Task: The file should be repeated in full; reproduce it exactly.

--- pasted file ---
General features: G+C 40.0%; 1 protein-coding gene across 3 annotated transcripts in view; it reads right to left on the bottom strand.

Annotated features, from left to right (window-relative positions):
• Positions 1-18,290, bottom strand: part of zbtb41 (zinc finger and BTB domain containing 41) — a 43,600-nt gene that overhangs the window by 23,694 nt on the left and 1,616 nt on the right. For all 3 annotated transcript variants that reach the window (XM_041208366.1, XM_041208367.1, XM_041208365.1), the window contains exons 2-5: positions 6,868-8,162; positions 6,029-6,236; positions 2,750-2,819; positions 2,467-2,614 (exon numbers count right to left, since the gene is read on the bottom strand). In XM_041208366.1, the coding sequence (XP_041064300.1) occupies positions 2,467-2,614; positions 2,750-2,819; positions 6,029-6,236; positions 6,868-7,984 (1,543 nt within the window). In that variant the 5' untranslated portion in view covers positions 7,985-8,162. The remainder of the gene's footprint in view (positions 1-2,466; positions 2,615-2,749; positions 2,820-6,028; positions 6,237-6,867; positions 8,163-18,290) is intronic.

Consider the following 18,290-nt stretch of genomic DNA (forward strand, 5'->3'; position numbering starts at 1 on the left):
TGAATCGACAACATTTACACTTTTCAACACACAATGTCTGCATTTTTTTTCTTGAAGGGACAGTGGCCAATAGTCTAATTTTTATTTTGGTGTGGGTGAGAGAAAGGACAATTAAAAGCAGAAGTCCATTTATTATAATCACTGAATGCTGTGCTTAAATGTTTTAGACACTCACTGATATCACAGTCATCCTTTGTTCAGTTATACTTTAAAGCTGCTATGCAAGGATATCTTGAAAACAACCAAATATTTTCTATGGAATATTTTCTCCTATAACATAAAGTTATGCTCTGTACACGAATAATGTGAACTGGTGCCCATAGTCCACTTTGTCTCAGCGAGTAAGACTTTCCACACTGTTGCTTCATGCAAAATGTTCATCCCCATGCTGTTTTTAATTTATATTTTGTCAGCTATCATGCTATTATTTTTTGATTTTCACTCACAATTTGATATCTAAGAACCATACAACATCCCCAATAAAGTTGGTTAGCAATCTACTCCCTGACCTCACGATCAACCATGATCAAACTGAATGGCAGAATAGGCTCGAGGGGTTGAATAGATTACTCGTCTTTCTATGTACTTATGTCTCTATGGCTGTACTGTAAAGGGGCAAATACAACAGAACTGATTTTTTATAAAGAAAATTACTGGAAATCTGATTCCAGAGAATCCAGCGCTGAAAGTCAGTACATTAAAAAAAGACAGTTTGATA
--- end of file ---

General features: G+C 40.0%; 1 protein-coding gene across 3 annotated transcripts in view; it reads right to left on the bottom strand.

Annotated features, from left to right (window-relative positions):
• Positions 1-18,290, bottom strand: part of zbtb41 (zinc finger and BTB domain containing 41) — a 43,600-nt gene that overhangs the window by 23,694 nt on the left and 1,616 nt on the right. For all 3 annotated transcript variants that reach the window (XM_041208366.1, XM_041208367.1, XM_041208365.1), the window contains exons 2-5: positions 6,868-8,162; positions 6,029-6,236; positions 2,750-2,819; positions 2,467-2,614 (exon numbers count right to left, since the gene is read on the bottom strand). In XM_041208366.1, the coding sequence (XP_041064300.1) occupies positions 2,467-2,614; positions 2,750-2,819; positions 6,029-6,236; positions 6,868-7,984 (1,543 nt within the window). In that variant the 5' untranslated portion in view covers positions 7,985-8,162. The remainder of the gene's footprint in view (positions 1-2,466; positions 2,615-2,749; positions 2,820-6,028; positions 6,237-6,867; positions 8,163-18,290) is intronic.

Consider the following 18,290-nt stretch of genomic DNA (forward strand, 5'->3'; position numbering starts at 1 on the left):
TGAATCGACAACATTTACACTTTTCAACACACAATGTCTGCATTTTTTTTCTTGAAGGGACAGTGGCCAATAGTCTAATTTTTATTTTGGTGTGGGTGAGAGAAAGGACAATTAAAAGCAGAAGTCCATTTATTATAATCACTGAATGCTGTGCTTAAATGTTTTAGACACTCACTGATATCACAGTCATCCTTTGTTCAGTTATACTTTAAAGCTGCTATGCAAGGATATCTTGAAAACAACCAAATATTTTCTATGGAATATTTTCTCCTATAACATAAAGTTATGCTCTGTACACGAATAATGTGAACTGGTGCCCATAGTCCACTTTGTCTCAGCGAGTAAGACTTTCCACACTGTTGCTTCATGCAAAATGTTCATCCCCATGCTGTTTTTAATTTATATTTTGTCAGCTATCATGCTATTATTTTTTGATTTTCACTCACAATTTGATATCTAAGAACCATACAACATCCCCAATAAAGTTGGTTAGCAATCTACTCCCTGACCTCACGATCAACCATGATCAAACTGAATGGCAGAATAGGCTCGAGGGGTTGAATAGATTACTCGTCTTTCTATGTACTTATGTCTCTATGGCTGTACTGTAAAGGGGCAAATACAACAGAACTGATTTTTTATAAAGAAAATTACTGGAAATCTGATTCCAGAGAATCCAGCGCTGAAAGTCAGTACATTAAAAAAAGACAGTTTGATA